People flocked to the outdoors in 2020 due to the pandemic, and the Boundary Waters Canoe Area was a top destination.

The U.S. Forest Service released its permit and visitors use report for 2016 - 2020 and the amount of visitors went up 16% from 2019. 165,918 visitors escaped to the Boundary Waters in 2020, compared to 143,140 in 2019.

2019 was actually a slow year compared to 2016 - 2018, the average number of visitors over those three years was 152,979. The total number of permits issued for 2020 was 49,208, that's up from 40,186 in 2019, a 22% increase.

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Most of the visitors to the Boundary Waters Canoe Area Wilderness Superior National Forest came between May 1st and September 30th, only 7% of visitors traveled to the BWCAW from October 1st - April 30th.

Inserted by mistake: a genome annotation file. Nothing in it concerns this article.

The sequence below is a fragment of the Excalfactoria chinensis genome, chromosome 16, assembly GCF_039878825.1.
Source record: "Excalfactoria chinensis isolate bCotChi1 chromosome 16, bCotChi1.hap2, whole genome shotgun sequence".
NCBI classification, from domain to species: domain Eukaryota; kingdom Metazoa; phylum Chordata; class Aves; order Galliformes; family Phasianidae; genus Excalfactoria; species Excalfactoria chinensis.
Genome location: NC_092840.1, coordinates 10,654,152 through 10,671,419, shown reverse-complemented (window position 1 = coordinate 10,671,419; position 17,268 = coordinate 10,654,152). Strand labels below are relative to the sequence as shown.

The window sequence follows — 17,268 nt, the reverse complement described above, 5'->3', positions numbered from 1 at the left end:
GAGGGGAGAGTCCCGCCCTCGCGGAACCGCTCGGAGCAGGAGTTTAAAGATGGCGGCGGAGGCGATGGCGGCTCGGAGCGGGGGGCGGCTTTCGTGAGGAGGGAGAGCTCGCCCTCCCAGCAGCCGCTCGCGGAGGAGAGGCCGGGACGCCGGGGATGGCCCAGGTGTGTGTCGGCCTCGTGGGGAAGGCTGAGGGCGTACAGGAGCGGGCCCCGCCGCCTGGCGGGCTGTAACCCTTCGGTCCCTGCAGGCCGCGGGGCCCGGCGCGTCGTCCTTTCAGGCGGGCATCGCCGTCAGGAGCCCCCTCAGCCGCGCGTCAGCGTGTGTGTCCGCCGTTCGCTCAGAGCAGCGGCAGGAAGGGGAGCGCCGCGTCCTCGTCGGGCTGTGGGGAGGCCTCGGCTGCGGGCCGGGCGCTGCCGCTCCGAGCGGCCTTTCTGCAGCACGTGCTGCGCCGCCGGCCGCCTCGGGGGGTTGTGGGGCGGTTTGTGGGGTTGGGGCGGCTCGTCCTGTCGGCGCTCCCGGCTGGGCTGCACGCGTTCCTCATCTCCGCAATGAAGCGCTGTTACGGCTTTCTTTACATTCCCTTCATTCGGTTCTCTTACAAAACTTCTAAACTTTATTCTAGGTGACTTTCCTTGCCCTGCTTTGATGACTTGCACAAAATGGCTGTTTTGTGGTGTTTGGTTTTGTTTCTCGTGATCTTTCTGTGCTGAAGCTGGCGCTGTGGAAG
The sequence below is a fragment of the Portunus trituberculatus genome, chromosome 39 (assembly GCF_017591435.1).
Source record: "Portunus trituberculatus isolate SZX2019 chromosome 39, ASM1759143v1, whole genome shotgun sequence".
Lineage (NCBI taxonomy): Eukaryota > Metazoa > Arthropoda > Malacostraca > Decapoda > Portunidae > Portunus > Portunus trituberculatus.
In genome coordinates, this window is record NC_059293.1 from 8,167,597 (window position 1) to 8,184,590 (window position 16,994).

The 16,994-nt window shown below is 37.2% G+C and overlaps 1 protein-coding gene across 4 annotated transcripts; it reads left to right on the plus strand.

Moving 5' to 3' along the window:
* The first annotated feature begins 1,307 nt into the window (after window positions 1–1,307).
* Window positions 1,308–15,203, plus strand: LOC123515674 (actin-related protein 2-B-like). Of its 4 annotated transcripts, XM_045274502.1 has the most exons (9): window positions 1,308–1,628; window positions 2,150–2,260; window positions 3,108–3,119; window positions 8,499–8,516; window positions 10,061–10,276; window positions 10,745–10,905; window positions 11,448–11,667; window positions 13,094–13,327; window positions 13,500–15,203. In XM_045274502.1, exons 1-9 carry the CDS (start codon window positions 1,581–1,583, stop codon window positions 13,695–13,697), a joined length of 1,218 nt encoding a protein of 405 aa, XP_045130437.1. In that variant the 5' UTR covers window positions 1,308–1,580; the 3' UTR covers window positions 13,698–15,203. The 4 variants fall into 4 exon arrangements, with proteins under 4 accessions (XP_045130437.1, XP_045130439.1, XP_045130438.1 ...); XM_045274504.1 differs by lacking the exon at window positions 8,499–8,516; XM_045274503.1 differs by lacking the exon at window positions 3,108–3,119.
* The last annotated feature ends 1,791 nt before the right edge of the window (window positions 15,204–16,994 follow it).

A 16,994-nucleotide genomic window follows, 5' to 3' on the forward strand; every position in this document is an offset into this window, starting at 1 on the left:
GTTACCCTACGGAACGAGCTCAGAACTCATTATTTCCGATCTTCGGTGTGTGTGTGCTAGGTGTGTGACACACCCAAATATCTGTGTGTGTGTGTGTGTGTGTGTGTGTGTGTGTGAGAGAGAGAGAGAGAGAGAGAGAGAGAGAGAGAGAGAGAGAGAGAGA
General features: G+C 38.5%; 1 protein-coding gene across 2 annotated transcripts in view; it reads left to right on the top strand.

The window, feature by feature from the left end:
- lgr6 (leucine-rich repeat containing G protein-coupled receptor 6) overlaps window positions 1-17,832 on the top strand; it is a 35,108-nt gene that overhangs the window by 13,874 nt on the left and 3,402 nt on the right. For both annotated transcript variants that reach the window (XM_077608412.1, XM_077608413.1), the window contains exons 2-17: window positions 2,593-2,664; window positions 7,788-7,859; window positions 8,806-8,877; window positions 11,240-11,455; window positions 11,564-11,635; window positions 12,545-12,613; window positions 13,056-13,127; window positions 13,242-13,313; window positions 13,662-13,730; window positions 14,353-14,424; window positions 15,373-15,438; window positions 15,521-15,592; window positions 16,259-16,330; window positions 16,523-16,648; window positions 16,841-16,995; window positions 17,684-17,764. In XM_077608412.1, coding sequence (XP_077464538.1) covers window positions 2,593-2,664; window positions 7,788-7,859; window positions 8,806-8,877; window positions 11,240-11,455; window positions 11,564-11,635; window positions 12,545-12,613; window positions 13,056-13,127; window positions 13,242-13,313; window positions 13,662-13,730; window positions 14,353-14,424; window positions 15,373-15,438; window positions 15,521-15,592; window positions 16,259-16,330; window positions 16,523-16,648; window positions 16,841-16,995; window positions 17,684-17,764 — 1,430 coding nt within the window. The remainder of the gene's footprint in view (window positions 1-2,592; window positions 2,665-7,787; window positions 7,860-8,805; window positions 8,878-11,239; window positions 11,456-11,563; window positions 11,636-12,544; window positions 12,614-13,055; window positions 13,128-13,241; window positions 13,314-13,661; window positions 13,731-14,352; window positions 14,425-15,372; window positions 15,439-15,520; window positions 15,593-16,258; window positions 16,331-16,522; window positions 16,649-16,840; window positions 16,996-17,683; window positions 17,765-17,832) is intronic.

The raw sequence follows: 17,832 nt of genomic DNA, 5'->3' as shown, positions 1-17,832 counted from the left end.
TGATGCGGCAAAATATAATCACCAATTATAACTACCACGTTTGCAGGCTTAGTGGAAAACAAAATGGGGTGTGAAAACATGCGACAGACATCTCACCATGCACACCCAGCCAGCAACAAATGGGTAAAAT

May 1st through September 30th is what the U.S. Forest Service calls the "quota season" and the amount of visitors during this time in 2020 was up 25% versus 2019.

With the increase in traffic, comes an increase in problems, the Star Tribune reports that there were increased incidents of trash and toilet paper left behind, and some reports of trees being cut down.

The Forest Service believes that because many of the permits were issued virtually last year, many of the visitors didn't get a chance to learn about the "leave no trace" rule, generally visitors are required to watch a series of three videos before they leave for their trip into the BWCAW, but it was hard to show those videos last year with the pandemic in full swing.

This year before users are able to secure their permits online, they'll be required to watch one video about the basics of visiting the wilderness area, the video is just short of three minutes, and you can see the video below.

If you plan on visiting this year, make sure you are making reservations early, as 2021 is expected to be another very busy year, maybe even busier than 2020. Visit here for all the information you need about visiting the BWCAW.

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